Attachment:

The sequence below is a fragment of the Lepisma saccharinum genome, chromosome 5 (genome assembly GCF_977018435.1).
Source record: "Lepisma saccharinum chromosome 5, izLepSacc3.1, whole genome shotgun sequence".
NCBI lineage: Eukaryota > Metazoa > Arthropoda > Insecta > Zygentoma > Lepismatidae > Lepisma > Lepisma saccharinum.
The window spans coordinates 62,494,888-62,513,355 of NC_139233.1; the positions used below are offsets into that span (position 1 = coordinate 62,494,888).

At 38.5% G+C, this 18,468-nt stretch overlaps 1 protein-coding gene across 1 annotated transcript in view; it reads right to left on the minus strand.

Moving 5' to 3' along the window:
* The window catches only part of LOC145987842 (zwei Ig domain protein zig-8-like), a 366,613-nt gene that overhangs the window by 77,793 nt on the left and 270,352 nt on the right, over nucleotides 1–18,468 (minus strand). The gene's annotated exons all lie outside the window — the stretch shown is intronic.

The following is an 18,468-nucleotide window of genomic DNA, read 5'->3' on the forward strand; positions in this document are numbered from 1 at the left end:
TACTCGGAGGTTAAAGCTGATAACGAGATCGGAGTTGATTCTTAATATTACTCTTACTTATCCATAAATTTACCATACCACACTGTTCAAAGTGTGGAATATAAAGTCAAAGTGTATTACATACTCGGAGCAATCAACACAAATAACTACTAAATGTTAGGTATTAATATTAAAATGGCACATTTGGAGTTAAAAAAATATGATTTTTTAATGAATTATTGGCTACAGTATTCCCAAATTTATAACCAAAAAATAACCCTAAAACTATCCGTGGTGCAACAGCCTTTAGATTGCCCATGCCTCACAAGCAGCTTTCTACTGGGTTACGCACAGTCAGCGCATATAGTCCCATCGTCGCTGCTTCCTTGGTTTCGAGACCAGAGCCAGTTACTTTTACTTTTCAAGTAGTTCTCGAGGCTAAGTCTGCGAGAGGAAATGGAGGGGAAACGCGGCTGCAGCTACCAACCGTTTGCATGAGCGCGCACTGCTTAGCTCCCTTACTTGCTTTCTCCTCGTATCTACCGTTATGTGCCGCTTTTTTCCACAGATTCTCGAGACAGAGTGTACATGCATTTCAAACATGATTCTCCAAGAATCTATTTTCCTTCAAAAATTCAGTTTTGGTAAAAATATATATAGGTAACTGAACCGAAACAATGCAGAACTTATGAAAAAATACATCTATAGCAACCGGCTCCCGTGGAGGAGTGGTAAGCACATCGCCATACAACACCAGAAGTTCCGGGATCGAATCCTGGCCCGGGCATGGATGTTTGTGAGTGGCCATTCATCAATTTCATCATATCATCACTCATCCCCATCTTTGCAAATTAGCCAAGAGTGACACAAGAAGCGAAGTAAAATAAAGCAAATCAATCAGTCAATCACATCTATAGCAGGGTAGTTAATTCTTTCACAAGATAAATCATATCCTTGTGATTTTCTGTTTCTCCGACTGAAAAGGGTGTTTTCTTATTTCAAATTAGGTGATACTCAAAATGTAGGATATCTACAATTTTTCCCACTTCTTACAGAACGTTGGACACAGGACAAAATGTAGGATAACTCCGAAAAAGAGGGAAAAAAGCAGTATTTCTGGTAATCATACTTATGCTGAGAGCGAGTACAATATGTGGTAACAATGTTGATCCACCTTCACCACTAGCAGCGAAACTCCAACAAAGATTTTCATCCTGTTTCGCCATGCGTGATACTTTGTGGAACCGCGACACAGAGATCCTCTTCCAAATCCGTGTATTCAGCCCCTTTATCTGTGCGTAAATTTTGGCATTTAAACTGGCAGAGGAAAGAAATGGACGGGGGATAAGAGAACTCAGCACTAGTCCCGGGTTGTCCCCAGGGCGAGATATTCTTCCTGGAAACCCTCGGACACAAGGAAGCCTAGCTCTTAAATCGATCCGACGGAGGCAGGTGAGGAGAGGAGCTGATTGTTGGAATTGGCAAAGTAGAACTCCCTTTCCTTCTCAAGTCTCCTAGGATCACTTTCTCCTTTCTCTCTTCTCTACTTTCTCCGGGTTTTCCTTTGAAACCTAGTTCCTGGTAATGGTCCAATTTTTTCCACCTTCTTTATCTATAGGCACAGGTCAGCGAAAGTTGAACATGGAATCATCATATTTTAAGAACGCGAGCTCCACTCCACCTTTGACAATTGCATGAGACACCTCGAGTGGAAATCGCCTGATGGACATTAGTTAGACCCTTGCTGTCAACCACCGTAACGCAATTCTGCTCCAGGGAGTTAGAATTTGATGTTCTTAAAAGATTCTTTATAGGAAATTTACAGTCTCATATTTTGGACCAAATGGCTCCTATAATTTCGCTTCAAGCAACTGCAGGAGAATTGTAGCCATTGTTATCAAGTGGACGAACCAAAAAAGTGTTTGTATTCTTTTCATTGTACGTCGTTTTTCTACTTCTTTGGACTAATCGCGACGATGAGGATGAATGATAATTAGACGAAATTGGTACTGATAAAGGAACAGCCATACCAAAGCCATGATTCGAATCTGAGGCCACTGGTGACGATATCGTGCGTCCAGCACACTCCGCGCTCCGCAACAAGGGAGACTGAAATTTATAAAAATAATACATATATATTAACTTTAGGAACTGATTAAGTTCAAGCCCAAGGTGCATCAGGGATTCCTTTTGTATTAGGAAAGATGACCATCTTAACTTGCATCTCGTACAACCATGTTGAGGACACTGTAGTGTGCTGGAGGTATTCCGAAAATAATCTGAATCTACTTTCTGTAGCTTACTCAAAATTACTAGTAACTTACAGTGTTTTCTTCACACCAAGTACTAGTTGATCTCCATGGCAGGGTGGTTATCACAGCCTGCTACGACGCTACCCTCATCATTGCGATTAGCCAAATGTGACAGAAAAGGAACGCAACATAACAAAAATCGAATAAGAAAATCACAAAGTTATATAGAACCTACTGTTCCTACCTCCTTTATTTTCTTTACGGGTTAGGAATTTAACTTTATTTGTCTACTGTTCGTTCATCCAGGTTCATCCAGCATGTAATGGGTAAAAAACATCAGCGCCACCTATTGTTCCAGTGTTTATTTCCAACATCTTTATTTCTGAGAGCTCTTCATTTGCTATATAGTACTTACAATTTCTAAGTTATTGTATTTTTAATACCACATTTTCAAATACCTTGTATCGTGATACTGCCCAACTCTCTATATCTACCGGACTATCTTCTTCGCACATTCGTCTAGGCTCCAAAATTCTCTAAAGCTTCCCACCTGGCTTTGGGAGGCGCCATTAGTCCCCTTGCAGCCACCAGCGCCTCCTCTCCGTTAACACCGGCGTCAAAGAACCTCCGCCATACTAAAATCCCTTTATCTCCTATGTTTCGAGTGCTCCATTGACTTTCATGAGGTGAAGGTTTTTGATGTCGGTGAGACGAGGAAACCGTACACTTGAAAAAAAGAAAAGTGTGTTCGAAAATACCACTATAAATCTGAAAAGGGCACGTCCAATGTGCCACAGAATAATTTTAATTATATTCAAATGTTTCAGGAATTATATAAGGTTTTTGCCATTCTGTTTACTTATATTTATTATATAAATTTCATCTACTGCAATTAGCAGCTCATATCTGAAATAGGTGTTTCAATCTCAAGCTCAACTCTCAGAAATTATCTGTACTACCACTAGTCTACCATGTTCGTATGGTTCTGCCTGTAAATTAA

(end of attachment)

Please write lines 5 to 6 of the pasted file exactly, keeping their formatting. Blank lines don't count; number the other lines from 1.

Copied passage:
At 38.5% G+C, this 18,468-nt stretch overlaps 1 protein-coding gene across 1 annotated transcript in view; it reads right to left on the minus strand.

Moving 5' to 3' along the window: